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Friday, July 20, 2012

Ancient Migratory Events in the Middle East-Y Chromosome Variation of Iranians

A very comprehensive new study on Y-Chromosomes in Iran is shedding light on Haplogroup J2 and the origins of its subclade, M530, also known as L24 and defined by the SNP rs35248080.  The study looks at various population groups in Iran and the spread of Y-Chromosomes.  From a J2 persective, M410, L26, M530 (L24), M67 and M92 were studied along with M205 and M241 in Haplogroup J2b.  The results showed an ancient background mainly composed of J2a subclades, along with an influx of M92 from Asia Minor into certain groups in Iran.  Overall Haplogroup J comprised 31.4% of all modern Iranians combined; with J2 making up 22.5% of the population, the overwhelming majority of that being M410+ (J2a).  From the paper:
In particular, the recently described J2a-M530 shows high frequencies in the Zoroastrians of Yazd (17.6%) and Tehran (15.4%), and in Persians of Yazd (17%).  J2a-M47 reaches frequencies higher than 5% in Yazd, Mazandaran, Khuzestan and Fars....Among the different J2a haplogroups, M530 is the most informative as for ancient dispersal events from the Iranian region.  This lineage probably originated in Iran where it displays its highest frequency and variance in Yazd and Mazandaran.

Also of interest in the paper, some ancient deep rooted lineages from IJ-M429 were observed in the Iranian Plateau.  This of course, forms a solid foundation for the theory of the spread of humans from Iran over the course of history into both India, other parts of the Middle East and elsewhere in Europe.  M530 however, showed a curious diffusion from a fairly clear origin in Iran.  While it did spread early to Turkey and the Levant where subcaldes Z387 and L70 (distinguished in part by DYS 391=9) likely arose, the authors report an almost complete absence of M530 from Iraq in table S3 (only 1.3% in Baghdad, 0% in Marsh Arabs).  It is also absent from 4 of 11 regions referenced from Turkey/Asia Minor and almost completely absent from many areas of Europe with the exception of Italy where migrations of M530 subclades Z387+ and L70+ from Anatolia likely occurred.  Was this uneven distribution through the near east the result of  climate, topography or other civilizations?  The paper does not address this issue and the age estimates and theorized spread discussed in the paper do not seem to correlate with the uneven results reported.  Nevertheless, the paper provides invaluable data on Iran; it is the second major paper to address J2a-M530 and provides a window into theY-chromosome makeup of modern day Iran with genetic clues to a very ancient presence of Humans in the country.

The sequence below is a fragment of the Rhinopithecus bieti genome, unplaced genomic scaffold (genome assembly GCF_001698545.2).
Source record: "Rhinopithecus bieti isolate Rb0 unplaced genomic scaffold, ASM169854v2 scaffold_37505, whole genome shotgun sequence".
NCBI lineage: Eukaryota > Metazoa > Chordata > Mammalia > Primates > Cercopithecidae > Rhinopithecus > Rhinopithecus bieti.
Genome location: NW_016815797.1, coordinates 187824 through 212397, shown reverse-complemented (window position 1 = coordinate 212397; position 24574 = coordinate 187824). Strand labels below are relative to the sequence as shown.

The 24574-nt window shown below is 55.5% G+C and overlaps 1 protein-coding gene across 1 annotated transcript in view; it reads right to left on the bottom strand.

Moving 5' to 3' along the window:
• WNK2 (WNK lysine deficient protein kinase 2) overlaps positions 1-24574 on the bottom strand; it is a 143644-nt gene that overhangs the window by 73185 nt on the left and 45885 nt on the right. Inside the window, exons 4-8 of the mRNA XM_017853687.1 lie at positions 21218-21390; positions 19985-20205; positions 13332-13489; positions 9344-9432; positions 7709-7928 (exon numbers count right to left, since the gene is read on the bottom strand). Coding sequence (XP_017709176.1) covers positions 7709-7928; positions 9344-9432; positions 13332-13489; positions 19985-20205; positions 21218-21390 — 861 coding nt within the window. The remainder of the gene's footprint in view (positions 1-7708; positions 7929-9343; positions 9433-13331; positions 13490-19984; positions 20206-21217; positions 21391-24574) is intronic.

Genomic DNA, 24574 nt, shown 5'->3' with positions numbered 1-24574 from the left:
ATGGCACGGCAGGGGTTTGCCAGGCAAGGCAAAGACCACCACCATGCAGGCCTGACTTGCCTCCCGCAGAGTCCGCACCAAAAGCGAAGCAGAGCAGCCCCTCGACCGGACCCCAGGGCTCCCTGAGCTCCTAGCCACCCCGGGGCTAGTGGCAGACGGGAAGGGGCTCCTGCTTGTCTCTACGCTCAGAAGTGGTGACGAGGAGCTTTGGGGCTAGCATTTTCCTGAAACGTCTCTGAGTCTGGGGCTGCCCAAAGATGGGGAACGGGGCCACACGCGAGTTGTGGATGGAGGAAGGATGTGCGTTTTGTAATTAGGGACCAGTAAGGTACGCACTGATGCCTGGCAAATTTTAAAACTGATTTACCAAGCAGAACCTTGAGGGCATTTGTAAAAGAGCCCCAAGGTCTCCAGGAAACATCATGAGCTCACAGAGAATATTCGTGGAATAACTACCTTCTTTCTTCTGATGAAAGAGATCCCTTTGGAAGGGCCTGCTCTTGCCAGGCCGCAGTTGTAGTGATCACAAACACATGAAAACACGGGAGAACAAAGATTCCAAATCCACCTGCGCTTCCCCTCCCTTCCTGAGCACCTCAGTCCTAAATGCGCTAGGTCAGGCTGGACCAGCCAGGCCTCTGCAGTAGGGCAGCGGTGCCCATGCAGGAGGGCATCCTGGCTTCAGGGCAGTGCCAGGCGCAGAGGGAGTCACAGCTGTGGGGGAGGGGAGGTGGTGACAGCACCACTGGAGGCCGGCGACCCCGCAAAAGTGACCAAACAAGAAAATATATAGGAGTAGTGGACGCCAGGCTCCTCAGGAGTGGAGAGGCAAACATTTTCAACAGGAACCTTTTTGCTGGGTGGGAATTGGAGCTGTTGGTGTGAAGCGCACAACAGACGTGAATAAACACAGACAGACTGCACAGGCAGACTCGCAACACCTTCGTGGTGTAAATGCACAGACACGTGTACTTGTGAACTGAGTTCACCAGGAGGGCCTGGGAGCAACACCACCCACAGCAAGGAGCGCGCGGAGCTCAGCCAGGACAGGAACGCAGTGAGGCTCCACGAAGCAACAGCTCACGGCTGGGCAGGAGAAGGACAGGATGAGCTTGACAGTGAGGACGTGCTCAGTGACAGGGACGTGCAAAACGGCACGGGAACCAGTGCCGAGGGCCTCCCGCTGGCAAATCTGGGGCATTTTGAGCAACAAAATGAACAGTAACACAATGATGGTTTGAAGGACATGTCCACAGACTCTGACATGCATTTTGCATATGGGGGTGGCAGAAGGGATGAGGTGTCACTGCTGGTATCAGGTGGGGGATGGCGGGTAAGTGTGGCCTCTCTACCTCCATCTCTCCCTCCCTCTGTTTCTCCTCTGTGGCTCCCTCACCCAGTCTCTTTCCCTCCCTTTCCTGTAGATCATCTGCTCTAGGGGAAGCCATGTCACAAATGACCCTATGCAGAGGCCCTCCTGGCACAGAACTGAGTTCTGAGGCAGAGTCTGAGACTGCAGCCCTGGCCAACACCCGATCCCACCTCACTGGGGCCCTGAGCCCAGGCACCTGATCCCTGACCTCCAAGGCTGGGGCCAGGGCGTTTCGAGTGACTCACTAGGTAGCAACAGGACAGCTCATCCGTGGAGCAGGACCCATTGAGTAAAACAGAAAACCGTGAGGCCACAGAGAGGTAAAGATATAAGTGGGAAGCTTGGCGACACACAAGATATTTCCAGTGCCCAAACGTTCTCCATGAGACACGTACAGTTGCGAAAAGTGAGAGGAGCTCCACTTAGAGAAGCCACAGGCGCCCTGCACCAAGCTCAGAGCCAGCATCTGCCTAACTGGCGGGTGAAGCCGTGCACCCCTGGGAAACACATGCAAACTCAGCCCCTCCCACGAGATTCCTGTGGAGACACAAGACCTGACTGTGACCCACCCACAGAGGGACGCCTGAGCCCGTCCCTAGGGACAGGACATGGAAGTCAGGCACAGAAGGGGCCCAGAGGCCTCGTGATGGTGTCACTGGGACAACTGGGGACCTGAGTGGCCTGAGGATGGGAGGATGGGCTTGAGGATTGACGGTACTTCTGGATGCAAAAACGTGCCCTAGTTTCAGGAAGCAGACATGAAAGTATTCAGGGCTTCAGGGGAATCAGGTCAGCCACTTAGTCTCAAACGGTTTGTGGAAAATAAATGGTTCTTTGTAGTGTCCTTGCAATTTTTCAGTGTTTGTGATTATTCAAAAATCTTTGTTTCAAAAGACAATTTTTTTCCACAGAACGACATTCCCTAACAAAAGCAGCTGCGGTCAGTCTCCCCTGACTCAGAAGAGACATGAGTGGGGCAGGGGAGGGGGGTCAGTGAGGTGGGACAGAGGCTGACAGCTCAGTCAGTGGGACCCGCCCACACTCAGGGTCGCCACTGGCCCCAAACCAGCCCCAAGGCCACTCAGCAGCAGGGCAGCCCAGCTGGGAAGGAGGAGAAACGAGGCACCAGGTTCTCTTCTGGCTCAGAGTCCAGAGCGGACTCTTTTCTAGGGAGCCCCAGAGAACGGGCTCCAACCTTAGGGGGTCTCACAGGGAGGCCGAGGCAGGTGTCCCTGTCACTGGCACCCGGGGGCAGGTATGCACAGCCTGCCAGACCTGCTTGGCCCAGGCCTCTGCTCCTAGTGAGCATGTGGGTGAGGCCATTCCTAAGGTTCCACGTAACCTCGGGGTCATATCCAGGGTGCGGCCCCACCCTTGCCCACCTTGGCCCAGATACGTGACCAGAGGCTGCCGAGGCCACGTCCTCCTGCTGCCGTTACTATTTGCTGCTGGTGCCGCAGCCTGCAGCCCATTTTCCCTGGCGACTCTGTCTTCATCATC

Link

4 comments:

Al Aburto said...

Hi David,
My feeling is that the data sampling is still insufficient in many areas. This situation will improve with continued data collection but it may take some time and effort to complete. We know already for example that J2a-M530 (L24) is found throughout Europe: The J-L24(M530)-Y-DNA Project.

Note for example that in Grugni's paper that Spain is shown with 0.00% frequency among Andalusia, Basque, and Catalans, but this is not true at all. Here I am for example an J2a-L24 (M530) Basque person. Unfortunately it seems many of the J2's left Spain (Iberia) but we know find them in the Americas.

m172 said...

Hi Al-I would say that is a correct assumption. The FTDNA set shows that J-L24 or M530 is present in Europe, more often though as L70 and/or Z387 derived. However, my point about absence is in a more general sense. Example-In the J-L24 project you may see ~25 samples from the UK and Ireland representing 5-10% of your data. The sample from FTDNA however is so skewed to results from this area, the 25 M530+ samples are among over 40 thousand results meaning an effective 0% frequency. Contrast that to 17.5% in Yazd Iran from the paper and you have an overall much better picture of M530. You are right about more sampling also. More sampling from within the Middle East and Mediterranean will help our understanding of M530. This paper was a giant leap forward but isn't the last word on M530.

Anonymous said...

M530 is a bit late in J2 evolution, so it's not surprising it's also found in Europe. Perhaps, you should have added that earliest forms, J2* and it's immediate derivative J2a*, as well as a plethora of J2 clades are found throughout Iran. Not to mention R1, R1a, R1b. Iranians certainly have the archeological and cultural history, be originators of these groups. It's really not surprising.

lifeoflyman said...

I'm from Alabama and I have the J2a1h1 Y-DNA Haplogroup (subgroup 70). Not what I was expecting, but it's quite facinating.

On my Fathers side I come from a line of French Huguenot that came to America after being heavily persecuted by the Roman Catholic Church. They migrated from the Isle of Jersey to New York and latter New Jersey. Later migrating to Alabama in in the 70's.

The story goes we come from Norman (Norse) Stock. Our ancestors came to France with Rollo and settled what is now known as Normandy.

From my research my ancestry is entirely European. I'm white as a ghost and quite Ruddy.

Still pretty interesting that my Y-DNA is J2. Thought I would share.